Tuesday, May 14, 2013

Rug-on-Rug not a Good Idea for Staging

I advise sellers to not show their house with rug-on-rug.

Buyers read rug-on-rug as covering a stain, spots, or tear in the carpeting that they will potentially buy.  A buyer is not going to move your furniture to peek under the rug and see if there is a problem with the carpet. My philosophy is to eliminate objections before the house shows.

Rug-on-rug is OK for decorating but usually not for staging.

But then....
Yes, I have staged rug-on-rug when the seller refused to replace the carpet and offered a carpet allowance. (BTW, carpet allowances are an outdated relic in today's selling market). I only do rug-on-rug when the carpet is in poor condition and I need to do a smoke-and-mirrors-thing to distract from the carpets condition. It is not a cover up, merely a distraction. I have only used rug-on-rug in the winter.  The layering looks too hot in the summer--like a fleece over a sweatshirt.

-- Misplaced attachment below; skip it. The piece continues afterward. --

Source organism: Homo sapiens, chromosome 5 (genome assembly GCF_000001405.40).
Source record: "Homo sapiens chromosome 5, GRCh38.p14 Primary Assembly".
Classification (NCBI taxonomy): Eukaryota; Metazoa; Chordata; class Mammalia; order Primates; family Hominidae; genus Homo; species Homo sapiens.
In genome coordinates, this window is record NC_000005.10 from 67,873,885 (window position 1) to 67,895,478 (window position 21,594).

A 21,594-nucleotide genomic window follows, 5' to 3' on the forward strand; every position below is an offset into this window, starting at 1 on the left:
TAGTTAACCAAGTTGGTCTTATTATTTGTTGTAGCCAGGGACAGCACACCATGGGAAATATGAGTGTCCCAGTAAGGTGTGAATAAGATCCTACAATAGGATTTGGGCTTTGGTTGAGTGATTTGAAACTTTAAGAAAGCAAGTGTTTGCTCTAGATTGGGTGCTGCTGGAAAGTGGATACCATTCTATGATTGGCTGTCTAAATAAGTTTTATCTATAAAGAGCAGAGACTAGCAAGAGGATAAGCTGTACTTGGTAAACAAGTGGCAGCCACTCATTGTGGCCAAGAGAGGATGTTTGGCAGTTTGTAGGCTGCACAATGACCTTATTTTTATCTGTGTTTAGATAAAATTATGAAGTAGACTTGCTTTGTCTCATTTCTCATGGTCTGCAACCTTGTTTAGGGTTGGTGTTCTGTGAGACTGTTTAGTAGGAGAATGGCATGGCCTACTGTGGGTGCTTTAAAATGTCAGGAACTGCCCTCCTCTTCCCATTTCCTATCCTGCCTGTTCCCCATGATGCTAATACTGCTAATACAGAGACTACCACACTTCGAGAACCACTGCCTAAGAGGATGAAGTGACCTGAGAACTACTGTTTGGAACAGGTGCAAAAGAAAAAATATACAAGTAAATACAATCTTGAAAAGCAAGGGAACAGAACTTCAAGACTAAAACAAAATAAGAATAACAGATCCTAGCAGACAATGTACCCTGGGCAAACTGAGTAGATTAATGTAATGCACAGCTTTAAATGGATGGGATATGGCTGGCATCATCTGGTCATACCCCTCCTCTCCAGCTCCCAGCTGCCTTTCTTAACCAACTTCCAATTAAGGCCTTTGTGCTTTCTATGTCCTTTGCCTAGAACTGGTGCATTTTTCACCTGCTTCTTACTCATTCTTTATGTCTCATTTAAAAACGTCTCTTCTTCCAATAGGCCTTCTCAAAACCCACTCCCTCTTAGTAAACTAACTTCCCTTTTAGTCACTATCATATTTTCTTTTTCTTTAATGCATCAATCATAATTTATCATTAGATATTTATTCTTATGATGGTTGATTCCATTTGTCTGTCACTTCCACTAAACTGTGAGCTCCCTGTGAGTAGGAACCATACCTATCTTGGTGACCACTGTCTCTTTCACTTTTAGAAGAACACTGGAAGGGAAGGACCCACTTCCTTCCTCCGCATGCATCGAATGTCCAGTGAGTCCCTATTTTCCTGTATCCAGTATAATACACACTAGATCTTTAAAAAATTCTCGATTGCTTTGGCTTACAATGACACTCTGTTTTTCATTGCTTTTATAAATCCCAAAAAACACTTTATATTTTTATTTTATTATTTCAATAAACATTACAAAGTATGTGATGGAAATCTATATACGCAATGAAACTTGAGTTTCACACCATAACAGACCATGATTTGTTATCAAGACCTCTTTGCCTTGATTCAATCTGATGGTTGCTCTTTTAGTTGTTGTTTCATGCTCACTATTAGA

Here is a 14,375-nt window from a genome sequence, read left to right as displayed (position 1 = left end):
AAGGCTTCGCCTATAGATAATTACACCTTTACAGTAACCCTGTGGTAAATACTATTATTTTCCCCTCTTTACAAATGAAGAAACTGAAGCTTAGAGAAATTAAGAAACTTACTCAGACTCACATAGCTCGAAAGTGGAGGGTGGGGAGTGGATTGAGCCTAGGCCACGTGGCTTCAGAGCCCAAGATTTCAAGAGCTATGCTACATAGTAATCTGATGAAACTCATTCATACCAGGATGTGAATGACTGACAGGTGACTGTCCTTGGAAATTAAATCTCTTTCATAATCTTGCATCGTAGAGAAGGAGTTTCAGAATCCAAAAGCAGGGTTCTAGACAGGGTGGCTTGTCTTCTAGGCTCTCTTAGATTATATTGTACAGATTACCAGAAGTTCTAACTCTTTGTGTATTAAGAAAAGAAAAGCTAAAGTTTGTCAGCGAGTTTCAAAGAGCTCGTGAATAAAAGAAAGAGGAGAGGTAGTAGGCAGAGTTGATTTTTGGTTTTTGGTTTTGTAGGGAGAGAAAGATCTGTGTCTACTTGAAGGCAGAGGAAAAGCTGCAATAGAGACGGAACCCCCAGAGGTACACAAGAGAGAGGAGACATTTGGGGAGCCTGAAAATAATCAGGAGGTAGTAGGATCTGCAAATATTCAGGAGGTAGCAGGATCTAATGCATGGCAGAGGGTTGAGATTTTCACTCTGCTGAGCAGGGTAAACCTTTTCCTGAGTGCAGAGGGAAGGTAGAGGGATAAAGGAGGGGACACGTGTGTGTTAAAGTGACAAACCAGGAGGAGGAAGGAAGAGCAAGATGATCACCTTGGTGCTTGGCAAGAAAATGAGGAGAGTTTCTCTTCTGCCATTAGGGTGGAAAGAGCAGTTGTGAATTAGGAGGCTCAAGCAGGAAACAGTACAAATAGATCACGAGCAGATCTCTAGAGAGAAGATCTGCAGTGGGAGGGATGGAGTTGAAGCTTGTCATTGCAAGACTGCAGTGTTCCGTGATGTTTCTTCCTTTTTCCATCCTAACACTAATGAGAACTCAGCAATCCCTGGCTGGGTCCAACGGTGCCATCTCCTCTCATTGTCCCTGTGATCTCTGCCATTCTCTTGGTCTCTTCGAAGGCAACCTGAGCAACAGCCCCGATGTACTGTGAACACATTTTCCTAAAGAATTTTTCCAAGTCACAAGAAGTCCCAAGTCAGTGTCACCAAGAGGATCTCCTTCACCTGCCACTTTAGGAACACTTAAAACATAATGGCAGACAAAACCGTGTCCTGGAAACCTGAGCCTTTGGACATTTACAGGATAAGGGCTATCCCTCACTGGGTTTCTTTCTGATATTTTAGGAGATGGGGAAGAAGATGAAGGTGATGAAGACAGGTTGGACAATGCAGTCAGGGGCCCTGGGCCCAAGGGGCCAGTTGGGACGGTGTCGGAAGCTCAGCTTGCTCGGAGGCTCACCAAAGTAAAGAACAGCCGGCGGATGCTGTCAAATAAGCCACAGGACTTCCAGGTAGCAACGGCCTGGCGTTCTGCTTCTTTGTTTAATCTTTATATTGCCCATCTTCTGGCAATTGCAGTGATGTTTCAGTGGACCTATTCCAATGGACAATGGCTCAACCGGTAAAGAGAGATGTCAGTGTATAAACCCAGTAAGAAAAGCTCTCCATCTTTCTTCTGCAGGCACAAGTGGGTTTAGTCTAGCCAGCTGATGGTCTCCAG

Just sayin'
A good friend and I planned to have lunch today.  A frantic phone call this morning resulted in our plans being cancelled. She is moving.  Her house is barely 6 years old.  The problems that the Home Inspection Report revealed are baffling.  All of their energy will be directed towards making repairs instead of preparing for the move.

Stay on top of home repairs while you live in your home.

4 comments:

  1. Interesting....
    Never thought about rugs in that way for staging. I use rugs over rugs all the time for design.

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  2. The buyers are purchasing the carpet and need to access its condition. I'm with you about it being OK for decorating. (I like to point out the difference between staging and decorating, ya know Patty.) Thanks for your comment.

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  3. In your sample picture, I think it really works because otherwise the room would be beige on beige on beige. But other times, I think it makes the rooms look old and musty.

    Don't most people replace carpetting anyways when they buy a house? I always rip out any broadloom as soon as I can.

    And great advice about staying on top of repairs - nothing hurts a sale more than a bad inspection report. As the seller, it's expensive and as the buyer, it's troubling to think what else lurks beneath the problems.

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